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Robert Whitaker: Antidepressants create "chronic depression"


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Following up on Marcia Angell's articles in the NY Review of Books, PRI and WNYC radio interviewed Robert Whitaker. Again, he points out antidepressants have increased the chronicity of depression.


Big pharma's role in mental illness


From PRI and WNYC's The Takeaway 19 July, 2011


Listen to audio here for full report.


For almost 40 years, conventional wisdom has been that mental illness is caused by a chemical imbalance in the brain. "Serotonin" is a household word, along with Prozac, Zyprexa and Zoloft. But recently, there's been a vigorous debate within the medical community over whether that line of thinking is accurate.


This summer Marcia Angell, a physician, senior lecturer at Harvard, and former editor-in-chief of The New England Journal of Medicine, wrote in the New York Review of Books that the chemical imbalance model of mental illness may be ineffective at best, and harmful at worst. In her article, Angell talked about medical journalist Robert Whitaker's book "Anatomy of an Epidemic: Magic Bullets, Psychiatric Drugs, and the Astonishing Rise of Mental Illness in America."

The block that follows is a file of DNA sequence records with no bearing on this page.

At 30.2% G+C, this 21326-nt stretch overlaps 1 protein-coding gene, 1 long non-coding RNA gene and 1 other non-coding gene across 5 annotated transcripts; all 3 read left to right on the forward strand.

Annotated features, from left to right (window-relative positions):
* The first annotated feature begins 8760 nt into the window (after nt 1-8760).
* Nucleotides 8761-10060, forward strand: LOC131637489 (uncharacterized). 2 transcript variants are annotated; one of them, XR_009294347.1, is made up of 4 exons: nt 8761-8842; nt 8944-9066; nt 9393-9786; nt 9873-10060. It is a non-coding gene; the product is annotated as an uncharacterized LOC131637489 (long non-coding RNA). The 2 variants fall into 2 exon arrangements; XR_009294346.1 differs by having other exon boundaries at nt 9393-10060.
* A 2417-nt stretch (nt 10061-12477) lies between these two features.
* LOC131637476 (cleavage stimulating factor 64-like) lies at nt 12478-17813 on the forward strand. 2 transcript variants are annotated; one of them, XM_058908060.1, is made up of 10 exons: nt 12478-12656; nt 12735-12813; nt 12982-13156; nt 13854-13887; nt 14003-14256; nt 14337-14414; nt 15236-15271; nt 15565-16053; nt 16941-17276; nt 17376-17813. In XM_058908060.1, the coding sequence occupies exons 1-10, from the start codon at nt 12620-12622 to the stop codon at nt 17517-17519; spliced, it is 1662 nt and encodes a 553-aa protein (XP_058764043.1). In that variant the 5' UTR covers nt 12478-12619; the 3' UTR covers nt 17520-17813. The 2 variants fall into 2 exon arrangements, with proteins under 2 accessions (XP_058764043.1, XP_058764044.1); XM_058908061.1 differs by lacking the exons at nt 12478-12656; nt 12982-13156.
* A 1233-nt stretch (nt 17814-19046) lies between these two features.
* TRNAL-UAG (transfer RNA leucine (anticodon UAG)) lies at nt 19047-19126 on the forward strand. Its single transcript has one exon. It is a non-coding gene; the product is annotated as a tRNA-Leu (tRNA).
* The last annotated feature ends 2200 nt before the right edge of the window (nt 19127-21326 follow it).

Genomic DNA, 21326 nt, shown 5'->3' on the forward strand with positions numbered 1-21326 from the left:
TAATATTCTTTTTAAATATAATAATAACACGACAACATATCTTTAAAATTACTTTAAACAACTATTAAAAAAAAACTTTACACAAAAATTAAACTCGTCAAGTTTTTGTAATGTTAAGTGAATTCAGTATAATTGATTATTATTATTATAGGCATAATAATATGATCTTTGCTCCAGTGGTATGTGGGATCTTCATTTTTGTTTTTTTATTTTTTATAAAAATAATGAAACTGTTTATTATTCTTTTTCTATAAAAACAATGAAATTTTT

Whitaker researched years of drug trials and determined that pharmaceutical companies play an enormous role in deciding what causes mental illness, who qualifies as mentally ill, and how those illnesses should be treated. "In 1987, which is when Prozac comes to market, there were 1.25 million people on disability in the United State due to mental illness," he told The Takeaway. "Today, there's 4 million."



This is not medical advice. Discuss any decisions about your medical care with a knowledgeable medical practitioner.

"It has become appallingly obvious that our technology has surpassed our humanity." -- Albert Einstein

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